Books are good for adults, too. Check out this month’s Leadership Development Carnival for critiques of books that run the business gamut from being a better boss to upping your game wherever you are in your career.

Another great thing about real books is what you can do when you are done reading them.

  • Some you’ll want to keep for your own library;
  • some you’ll share with friends, colleagues and those you mentor; and
  • the rest can be donated to your local library.

Happy reading! Happy discovery!!

Image credit: Randall Munroe

If the Shoe Fits: Revenue Makes It Real

Friday, October 30th, 2015

A Friday series exploring Startups and the people who make them go. Read all If the Shoe Fits posts here

5726760809_bf0bf0f558_mYou build an app that is greeted with raves.

You have 15 million installs and counting.

You have 36 talented, motivated employees.

You raise 35 million dollars from top investors, including Draper Fisher Jurvetson.

What’s your next step?

You shut it down before you run out of money.


Because you can’t identify a viable business model.

In short, you can’t figure out a way to generate revenue.

That’s what just happened to Everything.me.

The startup had seasoned founders and did everything right.

The investors were smart, savvy and experienced.

But one thing slipped by everyone’s radar.

No clear, or even murky, path to revenue.

Not profit.

You can live without profits, but you die without revenue.

Lesson learned: no vision/business plan is complete without a viable way to make money.

Image credit: HikingArtist

People Come and People Go

Wednesday, October 14th, 2015


The media loves making it a big deal when people leave companies, especially if

  • they have been there a long time;
  • they have a high profile/big title; or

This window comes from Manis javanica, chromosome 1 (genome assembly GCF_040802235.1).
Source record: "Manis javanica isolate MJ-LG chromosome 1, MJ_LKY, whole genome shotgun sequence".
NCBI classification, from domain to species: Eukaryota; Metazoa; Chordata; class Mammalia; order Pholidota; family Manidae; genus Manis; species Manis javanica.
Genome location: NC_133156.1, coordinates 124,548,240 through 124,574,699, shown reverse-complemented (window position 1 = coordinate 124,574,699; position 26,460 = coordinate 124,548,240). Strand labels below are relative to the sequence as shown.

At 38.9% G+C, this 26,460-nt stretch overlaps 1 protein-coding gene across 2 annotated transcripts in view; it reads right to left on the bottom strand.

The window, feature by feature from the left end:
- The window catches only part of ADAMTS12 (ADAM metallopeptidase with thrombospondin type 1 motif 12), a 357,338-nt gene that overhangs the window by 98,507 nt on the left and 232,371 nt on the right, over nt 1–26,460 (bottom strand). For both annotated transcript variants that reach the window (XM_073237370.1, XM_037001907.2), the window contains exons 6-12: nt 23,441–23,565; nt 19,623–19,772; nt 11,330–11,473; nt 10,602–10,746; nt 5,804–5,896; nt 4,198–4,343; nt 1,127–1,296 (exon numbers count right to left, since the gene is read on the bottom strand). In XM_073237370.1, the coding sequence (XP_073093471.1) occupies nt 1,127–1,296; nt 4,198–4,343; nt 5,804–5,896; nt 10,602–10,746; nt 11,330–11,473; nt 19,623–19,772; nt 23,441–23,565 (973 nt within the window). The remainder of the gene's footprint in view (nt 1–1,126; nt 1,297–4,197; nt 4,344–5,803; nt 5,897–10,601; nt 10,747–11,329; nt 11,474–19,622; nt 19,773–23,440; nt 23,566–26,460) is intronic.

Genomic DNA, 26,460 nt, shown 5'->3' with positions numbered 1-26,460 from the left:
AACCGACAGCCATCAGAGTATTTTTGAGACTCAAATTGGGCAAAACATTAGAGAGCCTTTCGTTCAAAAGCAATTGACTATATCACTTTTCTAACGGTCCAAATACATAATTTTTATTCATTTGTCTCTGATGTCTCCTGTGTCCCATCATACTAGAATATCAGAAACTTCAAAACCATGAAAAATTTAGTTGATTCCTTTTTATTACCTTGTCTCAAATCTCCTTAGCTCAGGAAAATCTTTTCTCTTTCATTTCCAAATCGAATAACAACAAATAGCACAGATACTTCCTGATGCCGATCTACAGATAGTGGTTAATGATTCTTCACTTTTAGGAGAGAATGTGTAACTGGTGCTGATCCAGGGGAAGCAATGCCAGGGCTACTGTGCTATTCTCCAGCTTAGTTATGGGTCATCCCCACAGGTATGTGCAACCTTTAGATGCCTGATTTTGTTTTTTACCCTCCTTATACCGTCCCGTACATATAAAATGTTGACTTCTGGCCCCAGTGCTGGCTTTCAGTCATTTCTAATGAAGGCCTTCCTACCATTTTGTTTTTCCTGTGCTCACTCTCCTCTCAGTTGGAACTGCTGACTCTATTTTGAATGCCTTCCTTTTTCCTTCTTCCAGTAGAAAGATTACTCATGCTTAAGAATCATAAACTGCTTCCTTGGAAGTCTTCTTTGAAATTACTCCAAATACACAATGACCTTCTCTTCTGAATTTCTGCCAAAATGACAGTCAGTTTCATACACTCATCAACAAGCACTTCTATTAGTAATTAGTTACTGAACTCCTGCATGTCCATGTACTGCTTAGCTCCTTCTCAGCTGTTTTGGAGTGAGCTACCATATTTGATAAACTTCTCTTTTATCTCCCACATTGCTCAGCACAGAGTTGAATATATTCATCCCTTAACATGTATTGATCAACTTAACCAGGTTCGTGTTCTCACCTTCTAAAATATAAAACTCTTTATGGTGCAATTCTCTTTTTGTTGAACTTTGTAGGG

• the company is one of the golden ones, e.g., Apple, Google, Facebook, Uber, Salesforce, etc.

Not counting layoffs or termination, why do good people leave good companies?

Actually, it’s not so much where they are leaving from as it is what they are going to.

No matter how great the company; how talented the boss; how good the career path; at some point people just want to see what’s on the other side of the mountain.

That isn’t a reflection on the current company/boss/career, it’s a reflection of the natural desire to challenge/test oneself in a new environment.

That doesn’t always mean starting their own company.

It simply means they found something attractive enough that they decided to pursue it — and it is rarely found in compensation..

One of the few constants I’ve found through decades of dealing with people in the workplace is that those who join a company for compensation (money/stock/perks) will leave for more compensation.
However, this is a concept that seems beyond most media understanding — or perhaps it’s not what the public wants to hear.

So the next time you see one of those stories, think “where is she going” as opposed to “why is she leaving.”

Would you hire someone who was fired?

Join me tomorrow for the reasoning behind the unexpected answer.

Flickr image credit: BK

Ducks in a Row: the Dark Side of Adam Smith